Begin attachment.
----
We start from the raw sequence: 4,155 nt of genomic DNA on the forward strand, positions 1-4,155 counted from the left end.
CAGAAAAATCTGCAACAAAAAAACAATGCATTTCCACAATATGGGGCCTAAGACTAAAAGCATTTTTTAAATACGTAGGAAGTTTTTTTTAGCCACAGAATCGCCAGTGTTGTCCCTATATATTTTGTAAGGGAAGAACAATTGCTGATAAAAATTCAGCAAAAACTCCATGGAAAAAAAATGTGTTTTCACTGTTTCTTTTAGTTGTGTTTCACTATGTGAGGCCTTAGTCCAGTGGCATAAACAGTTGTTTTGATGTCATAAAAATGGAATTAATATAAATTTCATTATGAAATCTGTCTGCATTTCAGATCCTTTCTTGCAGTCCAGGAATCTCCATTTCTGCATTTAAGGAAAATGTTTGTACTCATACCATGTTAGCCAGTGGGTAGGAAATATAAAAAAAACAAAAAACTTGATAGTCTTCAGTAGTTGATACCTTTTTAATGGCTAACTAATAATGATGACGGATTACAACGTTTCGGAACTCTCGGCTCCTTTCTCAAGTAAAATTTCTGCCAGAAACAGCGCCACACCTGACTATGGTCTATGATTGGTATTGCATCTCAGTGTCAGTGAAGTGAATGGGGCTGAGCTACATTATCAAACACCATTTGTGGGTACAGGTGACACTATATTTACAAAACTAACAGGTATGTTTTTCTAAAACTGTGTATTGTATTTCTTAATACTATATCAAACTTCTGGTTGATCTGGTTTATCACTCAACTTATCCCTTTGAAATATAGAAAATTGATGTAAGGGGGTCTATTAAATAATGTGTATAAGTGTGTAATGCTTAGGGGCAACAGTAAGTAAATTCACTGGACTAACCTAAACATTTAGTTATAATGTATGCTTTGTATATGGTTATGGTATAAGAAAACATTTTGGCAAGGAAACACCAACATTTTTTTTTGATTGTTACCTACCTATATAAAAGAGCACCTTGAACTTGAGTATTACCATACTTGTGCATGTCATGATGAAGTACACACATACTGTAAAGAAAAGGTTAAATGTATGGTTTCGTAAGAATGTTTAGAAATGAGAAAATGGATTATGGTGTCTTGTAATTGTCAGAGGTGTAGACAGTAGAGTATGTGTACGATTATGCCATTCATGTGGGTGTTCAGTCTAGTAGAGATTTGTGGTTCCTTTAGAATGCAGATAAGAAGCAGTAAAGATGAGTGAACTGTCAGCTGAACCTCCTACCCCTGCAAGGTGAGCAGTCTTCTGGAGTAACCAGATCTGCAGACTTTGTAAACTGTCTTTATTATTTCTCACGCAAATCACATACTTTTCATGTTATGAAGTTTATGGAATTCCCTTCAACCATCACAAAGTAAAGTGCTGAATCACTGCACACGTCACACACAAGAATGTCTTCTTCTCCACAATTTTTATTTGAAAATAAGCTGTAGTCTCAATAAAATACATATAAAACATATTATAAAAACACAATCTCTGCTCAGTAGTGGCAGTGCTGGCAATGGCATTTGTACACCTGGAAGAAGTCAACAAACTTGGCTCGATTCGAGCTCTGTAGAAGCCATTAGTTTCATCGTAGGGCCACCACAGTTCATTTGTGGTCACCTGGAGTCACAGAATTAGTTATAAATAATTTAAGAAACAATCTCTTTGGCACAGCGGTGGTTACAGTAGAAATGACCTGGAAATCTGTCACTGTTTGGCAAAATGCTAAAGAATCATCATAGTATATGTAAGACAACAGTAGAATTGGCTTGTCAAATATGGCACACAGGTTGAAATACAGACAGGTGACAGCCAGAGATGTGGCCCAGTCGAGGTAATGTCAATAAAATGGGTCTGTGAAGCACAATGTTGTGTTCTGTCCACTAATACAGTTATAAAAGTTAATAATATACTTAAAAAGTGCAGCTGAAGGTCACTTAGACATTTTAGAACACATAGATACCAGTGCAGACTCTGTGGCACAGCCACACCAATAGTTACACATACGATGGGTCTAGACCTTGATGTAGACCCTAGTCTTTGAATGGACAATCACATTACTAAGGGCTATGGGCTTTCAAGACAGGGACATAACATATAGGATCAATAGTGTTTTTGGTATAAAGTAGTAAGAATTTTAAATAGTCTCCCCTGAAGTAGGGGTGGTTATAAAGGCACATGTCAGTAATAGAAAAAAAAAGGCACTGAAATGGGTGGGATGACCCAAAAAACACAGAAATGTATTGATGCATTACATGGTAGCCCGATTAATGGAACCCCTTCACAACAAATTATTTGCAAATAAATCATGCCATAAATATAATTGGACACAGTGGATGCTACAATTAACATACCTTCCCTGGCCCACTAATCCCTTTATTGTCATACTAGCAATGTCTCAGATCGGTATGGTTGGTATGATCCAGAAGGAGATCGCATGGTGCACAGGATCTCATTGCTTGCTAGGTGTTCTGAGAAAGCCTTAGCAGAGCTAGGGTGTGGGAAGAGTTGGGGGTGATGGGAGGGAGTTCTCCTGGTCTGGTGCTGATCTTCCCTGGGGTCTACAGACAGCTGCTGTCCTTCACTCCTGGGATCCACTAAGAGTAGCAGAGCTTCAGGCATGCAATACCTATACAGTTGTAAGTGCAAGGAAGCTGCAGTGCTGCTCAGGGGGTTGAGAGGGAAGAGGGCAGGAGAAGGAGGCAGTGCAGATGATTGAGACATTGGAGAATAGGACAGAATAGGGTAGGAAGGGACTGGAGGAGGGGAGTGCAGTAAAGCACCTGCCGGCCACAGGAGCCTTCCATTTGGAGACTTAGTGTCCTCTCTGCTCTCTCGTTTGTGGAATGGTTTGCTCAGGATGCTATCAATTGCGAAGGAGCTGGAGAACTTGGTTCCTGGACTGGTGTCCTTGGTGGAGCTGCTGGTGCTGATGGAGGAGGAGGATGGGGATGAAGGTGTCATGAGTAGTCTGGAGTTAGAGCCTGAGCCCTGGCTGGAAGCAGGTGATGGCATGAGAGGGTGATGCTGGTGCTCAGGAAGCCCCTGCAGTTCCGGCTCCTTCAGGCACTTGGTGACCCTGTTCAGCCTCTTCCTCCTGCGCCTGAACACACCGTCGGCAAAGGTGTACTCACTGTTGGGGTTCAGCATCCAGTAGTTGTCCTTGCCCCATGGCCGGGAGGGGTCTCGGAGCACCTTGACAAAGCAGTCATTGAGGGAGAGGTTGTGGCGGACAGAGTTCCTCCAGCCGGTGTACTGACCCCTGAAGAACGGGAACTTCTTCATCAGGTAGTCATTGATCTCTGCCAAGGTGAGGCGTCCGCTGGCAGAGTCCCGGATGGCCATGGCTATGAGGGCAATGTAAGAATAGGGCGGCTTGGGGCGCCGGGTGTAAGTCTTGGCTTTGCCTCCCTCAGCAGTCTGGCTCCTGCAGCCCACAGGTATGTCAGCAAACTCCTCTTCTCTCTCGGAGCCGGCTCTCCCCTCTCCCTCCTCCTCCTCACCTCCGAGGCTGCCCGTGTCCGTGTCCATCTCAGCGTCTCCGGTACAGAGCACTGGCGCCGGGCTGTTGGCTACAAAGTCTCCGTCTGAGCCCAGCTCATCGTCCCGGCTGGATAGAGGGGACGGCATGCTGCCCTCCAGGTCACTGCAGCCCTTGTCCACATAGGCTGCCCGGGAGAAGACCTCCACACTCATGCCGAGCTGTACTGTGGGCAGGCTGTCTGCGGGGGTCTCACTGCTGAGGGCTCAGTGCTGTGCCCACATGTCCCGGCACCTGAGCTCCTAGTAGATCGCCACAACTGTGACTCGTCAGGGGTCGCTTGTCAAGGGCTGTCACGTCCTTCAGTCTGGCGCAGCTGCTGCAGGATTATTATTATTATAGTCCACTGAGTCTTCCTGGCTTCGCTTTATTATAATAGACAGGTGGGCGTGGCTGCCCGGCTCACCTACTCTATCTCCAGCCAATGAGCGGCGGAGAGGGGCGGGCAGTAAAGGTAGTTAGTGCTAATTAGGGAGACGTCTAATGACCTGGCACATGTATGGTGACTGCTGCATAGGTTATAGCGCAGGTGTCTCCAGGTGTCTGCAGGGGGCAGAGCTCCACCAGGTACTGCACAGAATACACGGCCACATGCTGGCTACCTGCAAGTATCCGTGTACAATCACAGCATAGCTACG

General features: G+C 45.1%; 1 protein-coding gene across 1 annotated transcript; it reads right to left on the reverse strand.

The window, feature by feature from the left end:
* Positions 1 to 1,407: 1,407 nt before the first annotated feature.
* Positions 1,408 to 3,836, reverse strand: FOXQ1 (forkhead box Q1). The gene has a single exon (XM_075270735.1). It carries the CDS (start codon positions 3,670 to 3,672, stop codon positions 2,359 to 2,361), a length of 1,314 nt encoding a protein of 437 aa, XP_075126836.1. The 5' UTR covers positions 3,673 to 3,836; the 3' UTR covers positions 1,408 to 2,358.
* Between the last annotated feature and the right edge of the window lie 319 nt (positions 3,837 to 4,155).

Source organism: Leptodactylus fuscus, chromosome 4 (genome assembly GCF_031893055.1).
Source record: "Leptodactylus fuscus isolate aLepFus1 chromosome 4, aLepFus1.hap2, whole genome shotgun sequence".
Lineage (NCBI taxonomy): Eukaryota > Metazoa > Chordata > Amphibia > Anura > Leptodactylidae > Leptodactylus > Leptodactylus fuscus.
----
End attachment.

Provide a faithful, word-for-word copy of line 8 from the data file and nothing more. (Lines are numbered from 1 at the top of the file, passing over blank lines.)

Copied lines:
Source organism: Leptodactylus fuscus, chromosome 4 (genome assembly GCF_031893055.1).